All posts by Naila Scargill

Naila is the founder and editor of Exquisite Terror. Holding a broad editorial background, she has worked with an eclectic variety of content, 
ranging from film and the counterculture, to political news and finance. She is the Culture Editor at Trebuchet, and generally gets around.

A Horrible Way to Die

A non-linear approach wears thin, initial intrigue giving way to frustration as the story continually dances away with the cuts.

/ March 19, 2012

Evidence

There is probably a good film hidden somewhere in here, but the entire experience feels like a waste of time.

/ March 10, 2012

The Raven

John Cusack as Edgar Allan Poe is immensely watchable, but the story is downgraded to a bog-standard thriller.

/ March 9, 2012

The Shrine

Effectively creates tension to complement an overall creepiness, to deliver a climax that keeps the viewer in the dark.

/ February 28, 2012

Grindhouse Trailer Classics 3

Nucleus Films continue their mission to educate the masses on the concept of the grindhouse subgenre. Go purchase.

/ November 30, 2011

Rabies

The central story is drowned in subplot after subplot, red herrings running amok to the point of frustration.

/ November 22, 2011

The Human Centipede 2

Laurence R. Harvey turns in an excellent performance, but there is no escaping the knowledge of a rapidly hashed idea.

/ November 19, 2011

Snowtown

A truly effective film that will stay with you long after the credits roll; to have achieved this in a debut is quite remarkable.

/ November 18, 2011

Straw Dogs (1971)

This 40th anniversary edition, hosting a plethora of extras, is surely one of the year's most essential releases.

/ November 10, 2011

Straw Dogs (2011)

The dumbing down of the violence to tiresome torture porn, robs it of its parallel to David Sumner's psychological shift.

/ November 3, 2011

The Awakening

The raison d'être is ludicrous and sewn up in minutes, but the cast is very good, as is the cinematography and symbolism.

/ October 28, 2011

Rare Exports: A Christmas Tale

Not quite as funny as you’d expect if you have seen the shorts, the film plays it straight.

/ October 24, 2011

The Woman

An interesting statement on misogyny, albeit subtle as a sledgehammer — but then, this is from Lucky McKee and Jack Ketchum.

/ October 14, 2011

Buried Alive

A required watch for fans of Frank Darabont, creator of The Walking Dead, if only to see what a difference 20 years can make.

/ October 13, 2011

Death Bell

Believes itself brutal, when in reality a small number of strong images are tied loosely together with a basic story.

/ October 10, 2011

Red State

A disappointing film with a script that is too basic for any kind of social commentary Kevin Smith may have been aiming for.

/ September 16, 2011

The Graveyard Poet

Writer Steve Santini possesses no talent whatsoever, prompting the begging of life's most simple, yet profound question: why?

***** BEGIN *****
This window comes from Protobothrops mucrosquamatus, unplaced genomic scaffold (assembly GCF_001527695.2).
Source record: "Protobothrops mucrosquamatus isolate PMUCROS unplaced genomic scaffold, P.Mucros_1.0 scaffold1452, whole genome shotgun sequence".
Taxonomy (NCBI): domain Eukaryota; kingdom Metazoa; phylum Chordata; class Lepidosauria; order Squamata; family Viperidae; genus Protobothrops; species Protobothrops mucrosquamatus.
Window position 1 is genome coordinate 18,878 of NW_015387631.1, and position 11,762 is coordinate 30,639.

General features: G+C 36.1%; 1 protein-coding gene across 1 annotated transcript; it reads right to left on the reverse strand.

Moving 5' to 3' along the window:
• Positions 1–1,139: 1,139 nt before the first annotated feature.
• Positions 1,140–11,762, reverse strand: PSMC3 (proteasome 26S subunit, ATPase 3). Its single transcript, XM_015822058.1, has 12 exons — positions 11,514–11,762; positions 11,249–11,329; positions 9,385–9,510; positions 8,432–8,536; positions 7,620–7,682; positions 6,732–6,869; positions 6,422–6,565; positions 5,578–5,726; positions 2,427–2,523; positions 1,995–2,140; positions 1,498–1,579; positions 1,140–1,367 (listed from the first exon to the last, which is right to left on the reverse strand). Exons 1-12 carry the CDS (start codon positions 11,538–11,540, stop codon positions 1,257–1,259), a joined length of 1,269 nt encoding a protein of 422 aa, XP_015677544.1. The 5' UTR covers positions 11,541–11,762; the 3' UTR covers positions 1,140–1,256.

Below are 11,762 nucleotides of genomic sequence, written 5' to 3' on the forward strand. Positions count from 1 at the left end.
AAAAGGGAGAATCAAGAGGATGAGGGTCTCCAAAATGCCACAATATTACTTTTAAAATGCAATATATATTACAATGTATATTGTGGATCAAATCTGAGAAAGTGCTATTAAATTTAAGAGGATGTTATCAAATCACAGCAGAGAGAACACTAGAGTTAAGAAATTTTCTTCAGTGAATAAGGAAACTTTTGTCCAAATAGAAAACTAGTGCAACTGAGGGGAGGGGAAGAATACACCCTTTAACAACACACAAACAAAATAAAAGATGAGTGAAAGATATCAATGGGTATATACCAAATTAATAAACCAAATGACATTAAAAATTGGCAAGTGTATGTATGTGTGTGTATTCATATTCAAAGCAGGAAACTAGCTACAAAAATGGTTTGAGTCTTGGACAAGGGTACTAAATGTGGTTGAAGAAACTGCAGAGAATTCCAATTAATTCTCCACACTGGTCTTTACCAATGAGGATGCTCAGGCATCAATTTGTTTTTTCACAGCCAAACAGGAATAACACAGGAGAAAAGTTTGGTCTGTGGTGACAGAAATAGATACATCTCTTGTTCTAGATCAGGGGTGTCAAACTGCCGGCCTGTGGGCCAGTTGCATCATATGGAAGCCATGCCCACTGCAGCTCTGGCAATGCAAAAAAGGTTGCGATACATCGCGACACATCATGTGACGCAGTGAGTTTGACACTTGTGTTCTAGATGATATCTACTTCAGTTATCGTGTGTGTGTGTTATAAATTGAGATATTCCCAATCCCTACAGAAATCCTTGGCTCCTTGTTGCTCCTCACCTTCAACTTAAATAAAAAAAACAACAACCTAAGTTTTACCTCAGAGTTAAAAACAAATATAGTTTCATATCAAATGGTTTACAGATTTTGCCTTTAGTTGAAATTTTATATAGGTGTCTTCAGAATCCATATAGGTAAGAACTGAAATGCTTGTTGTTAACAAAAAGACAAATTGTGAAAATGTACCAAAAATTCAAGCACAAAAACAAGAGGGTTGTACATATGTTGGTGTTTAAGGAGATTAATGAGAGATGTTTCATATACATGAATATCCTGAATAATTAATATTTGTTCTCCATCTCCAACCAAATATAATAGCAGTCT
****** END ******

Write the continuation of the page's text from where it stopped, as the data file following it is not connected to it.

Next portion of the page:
/ July 25, 2011

The Silent House

Florencia Colucci is superb, easily shouldering the film. Also impressive is some genuine creepiness courtesy of clever lighting.

/ July 18, 2011

Hammer 2.0

In conversation with Hammer CEO Simon Oakes on his long-term plans for the studio and business strategy.

/ July 10, 2011

Seeing the Devil

Actor Lee Byung-hun discusses his performance in Kim Jee-woon's I Saw the Devil, and plans for directing film.

/ July 8, 2011

Night of the Living Dead: Reanimated

Despite the odd flare of brilliance, the concept fails. For rabid collectors only.

/ May 31, 2011

The Rite

All a rather predictable outcome that doesn't offer anything we've not seen before, but Anthony Hopkins saves it.

/ May 30, 2011

I Spit on Your Grave (2010)

The cartoon violence on display here completely removes all sense of realism, shoving the film into torture porn territory.

/ May 28, 2011

Let Me In

The performances are faultless, but clumsy CGI removes the delicateness that had us so in love with the original.

/ May 27, 2011

Julia’s Eyes

A mixed bag and too ambitious for so early in a career, however Guillem Morales should be noted for the future.

/ May 20, 2011

5150 Elm’s Way

A confused affair that is a bizarre mishmash of clashing styles, with the barest of subplot revealed in just one line of dialogue.

/ May 19, 2011

7 Days

A masterpiece that will make the world sit up and take notice of what is the perfect portrayal of the psychology of a man.

/ May 1, 2011

Peeping Tom

A timeless and sublime masterpiece that presents an incredibly intelligent and moving picture of psychological struggle.

/ April 24, 2011

Attack the Block

Stands on its own two feet amongst the usual Brit comedy suspects, which is largely due to its cast of unknowns.

/ April 22, 2011

Wasting Away

This low-budget indie is a star turn, with a clever, funny script that shows life from the point of view of the zombie.

/ April 21, 2011

Knuckle Supper

An interesting and refreshing take on your standard toothy yarn, but the author lacks the ability to drive his purpose home.

/ April 19, 2011

Dear Mr. Gacy

Low budget, not particularly well acted and with a basic script, yet somehow, this film manages to elicit goosebumps.

/ April 19, 2011

How to Speak Zombie: A Guide for the Living

There are many zombie survival guides out there. But do any of them teach you how to speak zombie?

/ April 18, 2011

We Are What We Are

Deftly balances a horror premise with the politics of a family drama, marking Jorge Michel Grau as a filmmaker to watch.

/ April 11, 2011

Wake Wood

With nicely subtle handling of its occult element, the film slowly builds an atmosphere and is more chilling as a result.

/ April 8, 2011